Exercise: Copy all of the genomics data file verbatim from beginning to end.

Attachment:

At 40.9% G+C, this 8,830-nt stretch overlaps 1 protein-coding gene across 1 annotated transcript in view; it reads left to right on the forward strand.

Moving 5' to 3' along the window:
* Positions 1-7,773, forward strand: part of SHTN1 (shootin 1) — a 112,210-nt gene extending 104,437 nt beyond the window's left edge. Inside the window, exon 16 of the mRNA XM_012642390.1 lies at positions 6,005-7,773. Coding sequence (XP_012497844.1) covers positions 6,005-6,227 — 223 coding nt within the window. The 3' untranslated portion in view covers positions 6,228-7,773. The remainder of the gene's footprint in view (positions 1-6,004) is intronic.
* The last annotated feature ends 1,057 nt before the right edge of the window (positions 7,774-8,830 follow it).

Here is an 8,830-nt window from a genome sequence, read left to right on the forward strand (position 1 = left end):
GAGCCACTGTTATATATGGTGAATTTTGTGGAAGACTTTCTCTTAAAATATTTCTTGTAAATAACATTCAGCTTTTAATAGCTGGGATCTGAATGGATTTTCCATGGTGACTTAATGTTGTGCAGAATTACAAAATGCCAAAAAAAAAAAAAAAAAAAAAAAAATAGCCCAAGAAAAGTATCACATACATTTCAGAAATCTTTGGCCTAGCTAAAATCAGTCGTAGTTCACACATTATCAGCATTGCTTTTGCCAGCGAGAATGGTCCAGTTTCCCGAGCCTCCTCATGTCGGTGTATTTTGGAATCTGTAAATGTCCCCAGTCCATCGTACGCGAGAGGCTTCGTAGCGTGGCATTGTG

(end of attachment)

At 40.9% G+C, this 8,830-nt stretch overlaps 1 protein-coding gene across 1 annotated transcript in view; it reads left to right on the forward strand.

Moving 5' to 3' along the window:
* Positions 1-7,773, forward strand: part of SHTN1 (shootin 1) — a 112,210-nt gene extending 104,437 nt beyond the window's left edge. Inside the window, exon 16 of the mRNA XM_012642390.1 lies at positions 6,005-7,773. Coding sequence (XP_012497844.1) covers positions 6,005-6,227 — 223 coding nt within the window. The 3' untranslated portion in view covers positions 6,228-7,773. The remainder of the gene's footprint in view (positions 1-6,004) is intronic.
* The last annotated feature ends 1,057 nt before the right edge of the window (positions 7,774-8,830 follow it).

Here is an 8,830-nt window from a genome sequence, read left to right on the forward strand (position 1 = left end):
GAGCCACTGTTATATATGGTGAATTTTGTGGAAGACTTTCTCTTAAAATATTTCTTGTAAATAACATTCAGCTTTTAATAGCTGGGATCTGAATGGATTTTCCATGGTGACTTAATGTTGTGCAGAATTACAAAATGCCAAAAAAAAAAAAAAAAAAAAAAAAATAGCCCAAGAAAAGTATCACATACATTTCAGAAATCTTTGGCCTAGCTAAAATCAGTCGTAGTTCACACATTATCAGCATTGCTTTTGCCAGCGAGAATGGTCCAGTTTCCCGAGCCTCCTCATGTCGGTGTATTTTGGAATCTGTAAATGTCCCCAGTCCATCGTACGCGAGAGGCTTCGTAGCGTGGCATTGTG